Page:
Sunday, May 30, 2010

Global Village Voice

Education, Activism and Resources for a Better World

Welcome to The Global Village Voice, where we’re bridging the worlds of education and activism – bringing together visionaries from the worlds of alternative education, humane education, homeschooling, peace, justice, diversity, sustainability, human rights, psychology, spirituality, indigenous issues, the arts, and life in general – to share information, inspiration, and thoughtful reflection.

So often the realms of education, activism, psychology, spirituality, etc. don’t have a lot to say to each other. We want this site to be a place that unites people from different worlds, a place for community-building, sharing of resources, and respectful exchange of ideas.

Thursday, May 20, 2010

Book drive for literacy programs

A few weeks ago I was talking to our contact at the food warehouse where we volunteer to pack food boxes. There was mention of some items needed for First Nations communities in northern Canada and books was one of the items. I got thinking - it was time for spring cleaning and the homeschool group had a book sale coming up. Perhaps we could funnel our no longer needed books towards this organization who would provide books to 12 different communities to support literacy, enrichment and intervention programs.

And so on Friday our co-op friends unloaded boxes of books and sorted them into categories and then again into piles for each community.  Some of us worked on books, and some of us worked packing boxes. And at the end the kids enjoyed more popsicles and listened to stories about how their work helps lots of different communities. 

The more time we spend with this organization, the more opportunities we find for ways to help.  There are plans in the works for other projects as well - handmade dolls to send up for Christmas gifts, collecting our soccer balls and shirts at the end of our season to support soccer programs, more box packing, and more book drives.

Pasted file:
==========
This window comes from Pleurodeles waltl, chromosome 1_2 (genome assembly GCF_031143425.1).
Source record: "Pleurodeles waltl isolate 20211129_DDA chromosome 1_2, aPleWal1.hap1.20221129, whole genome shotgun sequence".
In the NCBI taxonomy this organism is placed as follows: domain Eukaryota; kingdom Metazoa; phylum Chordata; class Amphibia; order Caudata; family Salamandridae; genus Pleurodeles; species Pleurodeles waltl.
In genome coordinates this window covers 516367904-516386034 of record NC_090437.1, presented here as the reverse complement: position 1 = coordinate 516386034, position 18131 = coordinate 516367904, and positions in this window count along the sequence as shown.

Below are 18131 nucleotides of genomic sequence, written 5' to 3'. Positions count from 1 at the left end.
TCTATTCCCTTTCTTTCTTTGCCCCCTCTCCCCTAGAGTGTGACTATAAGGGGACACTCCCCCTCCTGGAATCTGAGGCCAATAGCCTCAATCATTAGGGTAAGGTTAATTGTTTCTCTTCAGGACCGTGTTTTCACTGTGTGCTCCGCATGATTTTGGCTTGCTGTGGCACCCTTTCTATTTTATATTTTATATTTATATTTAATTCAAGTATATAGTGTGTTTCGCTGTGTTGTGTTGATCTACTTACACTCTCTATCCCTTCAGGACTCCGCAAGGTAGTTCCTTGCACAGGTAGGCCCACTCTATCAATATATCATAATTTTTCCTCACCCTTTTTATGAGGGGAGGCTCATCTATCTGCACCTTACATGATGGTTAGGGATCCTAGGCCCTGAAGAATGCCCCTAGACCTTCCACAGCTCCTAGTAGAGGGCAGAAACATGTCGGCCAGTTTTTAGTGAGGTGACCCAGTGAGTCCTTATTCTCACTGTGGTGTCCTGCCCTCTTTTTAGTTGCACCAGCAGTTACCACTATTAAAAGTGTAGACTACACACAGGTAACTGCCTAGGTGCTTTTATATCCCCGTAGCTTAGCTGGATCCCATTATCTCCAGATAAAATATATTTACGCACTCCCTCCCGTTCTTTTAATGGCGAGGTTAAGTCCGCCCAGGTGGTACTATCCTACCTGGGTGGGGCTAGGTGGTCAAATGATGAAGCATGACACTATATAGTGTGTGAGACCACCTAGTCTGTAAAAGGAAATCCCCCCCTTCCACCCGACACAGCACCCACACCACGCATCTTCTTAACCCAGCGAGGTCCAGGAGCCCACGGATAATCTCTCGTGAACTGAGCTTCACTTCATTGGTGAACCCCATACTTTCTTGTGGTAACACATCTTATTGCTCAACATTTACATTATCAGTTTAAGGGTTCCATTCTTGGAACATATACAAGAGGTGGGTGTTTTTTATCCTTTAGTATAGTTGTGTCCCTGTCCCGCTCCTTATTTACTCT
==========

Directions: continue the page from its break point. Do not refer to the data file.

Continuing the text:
Friday, May 14, 2010

First Costa Rica...then the world

Wednesday morning was our homeschool groups third annual World Expo. Each family chooses a country and puts together a display to educate our friends about the geography, history and culture of our destination. This year we used photos from last summer's trip to the Cleveland Botanical Gardens Costa Rica biome. The kids made a plasticine rain forest diorama. We served hearts of palm and pineapple (which really came from Costa Rica.)  After we set up in our continents with our food and artifacts and display boards, the kids all received their passports and we spent the morning touring the world.

We chose to do Costa Rica this year, which, as it turns out, is a fascinating country. Some of the things we found most interesting:
25% of the country's land is set aside as environmentally protected space.
5% of the world's biodiversity exists in this space that represents only 0.1% of the earth's land.  There is a 50,000 acre Children's Rain Forest Preserve which was established when Swedish children decided in 1987 to raise money to save the rain forest. The effort has grown and is still funded by donations from children around the world.
Costa Rica is a peaceful nation with no army (as written in their constitution) and it is home to the only United Nations university - which is called the University of Peace.
Costa Ricans just elected their first female President who was sworn in this week (how timely for our project).

I love this opportunity for my kids to study a country in depth and then talk with their friends about what they have learned - giving them a taste of world travel without leaving home.

Saturday, May 1, 2010

Doors Open

Every year our city runs a Doors Open program when interesting buildings open their doors to the public. In the past we have toured a number of churches and houses of worship as well as spaces we wouldn't always have access to.  This year we managed a stop in at the Mosque, which was fascinating. A number of members of the Mosque gave presentations to visitors about the space and about their religion. We were invited to watch midday prayers and after could ask questions about what we saw. The mosque also provided snacks (very yummy samosas) as well as various samples of the Qur'an and other information about Islam that we were welcome to take home.